"Don't feel trapped, don't feel powerless, because you aren't."

The NRA has been one of the biggest proponents for the demilitarization of policing, but the fact that they were not in Ferguson is shameful. The fact that they weren't there next to those protestors, in front of those tanks and tear gas, is shameful. What I would say to any other member of the NRA who is black, white, or any other race that lives within this country is this: whatever you allow to happen to others, it will eventually happen to you. Whatever you allow to go down in Ferguson is going to find its way to your doorstep unless you fight this wrong, this injustice, on all fronts.

One thing all citizens can do is use their cell phones for more than internet shopping. If you see a cop stop someone across the street, stay across the street and film it. Upload that film to Copwatch, upload that film to WorldStar. If you see a gross or egregious violation of rights, send that to your local media, send that to your local newspaper, talk about it in your church or community bar. What you're trying to do is raise awareness. Identify that there is a problem and start to organize around the problem.

People ask me all the time, "Mike, what should I read?" Read the U.S. Constitution, goddammit, so you know what your real rights are. Have sit-downs in the barber shop. Get together, grab your Constitution, and ask yourself, "What do my Second Amendment rights really mean? What can I really do with a gun? What can I really not do?" But don't feel trapped, don't feel powerless, because you aren't. If you have a bad interaction with an officer, make a complaint. Call your city councilman, call your county commissioner, call your mayor. But don't do nothing. Now that we have social media, we can talk, scream, and yell about it over and over again because there are other people out there who feel the same way we do.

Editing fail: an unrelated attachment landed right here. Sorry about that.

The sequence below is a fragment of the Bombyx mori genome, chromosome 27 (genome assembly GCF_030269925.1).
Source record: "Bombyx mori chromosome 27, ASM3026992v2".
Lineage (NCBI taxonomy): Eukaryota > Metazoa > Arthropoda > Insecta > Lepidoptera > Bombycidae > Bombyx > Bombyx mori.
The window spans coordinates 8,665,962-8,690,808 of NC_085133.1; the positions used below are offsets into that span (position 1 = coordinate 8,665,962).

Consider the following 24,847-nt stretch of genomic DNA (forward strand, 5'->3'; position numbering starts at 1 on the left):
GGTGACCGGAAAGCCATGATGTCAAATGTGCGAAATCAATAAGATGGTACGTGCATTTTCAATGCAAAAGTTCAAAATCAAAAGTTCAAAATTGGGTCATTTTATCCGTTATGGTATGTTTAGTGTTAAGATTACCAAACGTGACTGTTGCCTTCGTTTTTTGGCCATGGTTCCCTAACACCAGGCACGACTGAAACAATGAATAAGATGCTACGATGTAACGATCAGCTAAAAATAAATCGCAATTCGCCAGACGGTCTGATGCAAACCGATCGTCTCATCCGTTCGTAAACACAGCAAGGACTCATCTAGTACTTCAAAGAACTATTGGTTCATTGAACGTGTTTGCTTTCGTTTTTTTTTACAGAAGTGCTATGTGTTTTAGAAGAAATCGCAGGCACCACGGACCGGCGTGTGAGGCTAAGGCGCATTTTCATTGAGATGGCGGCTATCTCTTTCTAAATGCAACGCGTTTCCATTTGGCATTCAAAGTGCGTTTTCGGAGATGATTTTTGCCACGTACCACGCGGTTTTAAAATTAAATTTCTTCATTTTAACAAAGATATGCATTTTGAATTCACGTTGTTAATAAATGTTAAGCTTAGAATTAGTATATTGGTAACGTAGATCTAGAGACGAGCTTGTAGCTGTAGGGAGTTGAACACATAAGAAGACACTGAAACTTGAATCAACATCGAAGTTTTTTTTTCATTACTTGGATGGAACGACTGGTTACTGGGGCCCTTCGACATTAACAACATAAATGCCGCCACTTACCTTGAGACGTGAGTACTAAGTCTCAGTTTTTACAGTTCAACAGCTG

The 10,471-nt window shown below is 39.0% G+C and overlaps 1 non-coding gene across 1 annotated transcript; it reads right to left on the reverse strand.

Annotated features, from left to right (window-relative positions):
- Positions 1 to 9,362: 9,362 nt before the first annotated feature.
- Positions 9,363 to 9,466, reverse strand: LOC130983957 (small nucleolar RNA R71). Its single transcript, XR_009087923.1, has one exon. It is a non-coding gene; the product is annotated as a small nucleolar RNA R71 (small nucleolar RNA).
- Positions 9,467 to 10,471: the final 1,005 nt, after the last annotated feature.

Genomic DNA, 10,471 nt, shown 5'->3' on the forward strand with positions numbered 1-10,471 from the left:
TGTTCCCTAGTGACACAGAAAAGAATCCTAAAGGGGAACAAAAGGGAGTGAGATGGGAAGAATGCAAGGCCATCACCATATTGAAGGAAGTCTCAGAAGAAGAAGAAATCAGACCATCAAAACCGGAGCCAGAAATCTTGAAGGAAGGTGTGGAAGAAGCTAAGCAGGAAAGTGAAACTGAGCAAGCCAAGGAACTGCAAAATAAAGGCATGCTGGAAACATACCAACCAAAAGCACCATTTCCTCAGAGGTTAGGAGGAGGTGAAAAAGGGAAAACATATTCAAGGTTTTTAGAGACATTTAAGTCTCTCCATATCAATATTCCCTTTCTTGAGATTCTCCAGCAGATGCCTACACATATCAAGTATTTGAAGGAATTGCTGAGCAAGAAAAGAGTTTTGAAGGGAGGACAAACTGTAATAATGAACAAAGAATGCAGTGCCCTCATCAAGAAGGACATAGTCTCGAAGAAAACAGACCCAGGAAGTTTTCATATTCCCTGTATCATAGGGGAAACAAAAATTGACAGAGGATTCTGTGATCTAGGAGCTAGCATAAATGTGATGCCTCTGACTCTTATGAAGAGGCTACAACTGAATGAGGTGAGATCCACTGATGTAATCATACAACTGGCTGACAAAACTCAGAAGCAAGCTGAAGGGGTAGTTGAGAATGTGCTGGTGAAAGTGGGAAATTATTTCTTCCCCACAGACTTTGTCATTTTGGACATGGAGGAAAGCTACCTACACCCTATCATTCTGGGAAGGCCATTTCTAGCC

One more thing about my dad: he told me a story about when he was young in the force, policing the athletic league. There was a cop smoking a joint right there in the van. The cop offered it to my dad, and he was like, "No, I'm cool." My dad was like, "Look, I ain't no snitch or teller—that's not what I'm here to do. But with that said, I'm here to police." He let it be known that there were certain things he wasn't willing to get into. Now, I personally would have been totally down with the cops smoking a joint with me. I'm not my dad's son in that regard.

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Killer Mike Says America Needs Better Cops And More Guns